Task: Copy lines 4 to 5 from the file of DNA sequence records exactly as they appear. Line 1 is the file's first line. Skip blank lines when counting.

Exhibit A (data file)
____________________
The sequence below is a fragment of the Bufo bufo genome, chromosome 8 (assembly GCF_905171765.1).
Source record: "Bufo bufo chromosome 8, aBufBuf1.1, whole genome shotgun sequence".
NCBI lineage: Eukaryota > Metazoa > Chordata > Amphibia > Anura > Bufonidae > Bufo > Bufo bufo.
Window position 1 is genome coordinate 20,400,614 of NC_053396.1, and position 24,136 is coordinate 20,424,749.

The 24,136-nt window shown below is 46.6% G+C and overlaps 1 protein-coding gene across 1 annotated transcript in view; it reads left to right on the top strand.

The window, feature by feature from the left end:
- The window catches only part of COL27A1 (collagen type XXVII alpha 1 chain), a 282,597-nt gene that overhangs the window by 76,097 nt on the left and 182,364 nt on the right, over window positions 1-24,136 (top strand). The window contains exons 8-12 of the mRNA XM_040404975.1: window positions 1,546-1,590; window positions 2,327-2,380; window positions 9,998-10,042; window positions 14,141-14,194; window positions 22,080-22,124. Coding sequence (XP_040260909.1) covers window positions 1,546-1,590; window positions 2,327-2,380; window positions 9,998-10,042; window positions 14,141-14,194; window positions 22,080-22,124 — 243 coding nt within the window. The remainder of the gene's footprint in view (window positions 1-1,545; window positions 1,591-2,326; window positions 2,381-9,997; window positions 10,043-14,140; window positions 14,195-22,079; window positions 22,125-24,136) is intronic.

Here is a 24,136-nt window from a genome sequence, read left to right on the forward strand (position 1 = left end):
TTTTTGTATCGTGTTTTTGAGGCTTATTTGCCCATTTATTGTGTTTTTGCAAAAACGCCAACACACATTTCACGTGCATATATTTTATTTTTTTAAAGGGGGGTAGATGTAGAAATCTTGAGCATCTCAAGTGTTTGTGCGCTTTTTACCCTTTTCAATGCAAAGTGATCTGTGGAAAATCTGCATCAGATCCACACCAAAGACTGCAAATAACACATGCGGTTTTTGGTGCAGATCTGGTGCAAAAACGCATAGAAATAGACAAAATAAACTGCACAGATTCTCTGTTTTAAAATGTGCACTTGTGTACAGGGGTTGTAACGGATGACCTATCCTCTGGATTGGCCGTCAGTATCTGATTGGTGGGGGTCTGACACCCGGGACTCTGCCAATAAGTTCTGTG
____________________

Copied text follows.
Window position 1 is genome coordinate 20,400,614 of NC_053396.1, and position 24,136 is coordinate 20,424,749.

The 24,136-nt window shown below is 46.6% G+C and overlaps 1 protein-coding gene across 1 annotated transcript in view; it reads left to right on the top strand.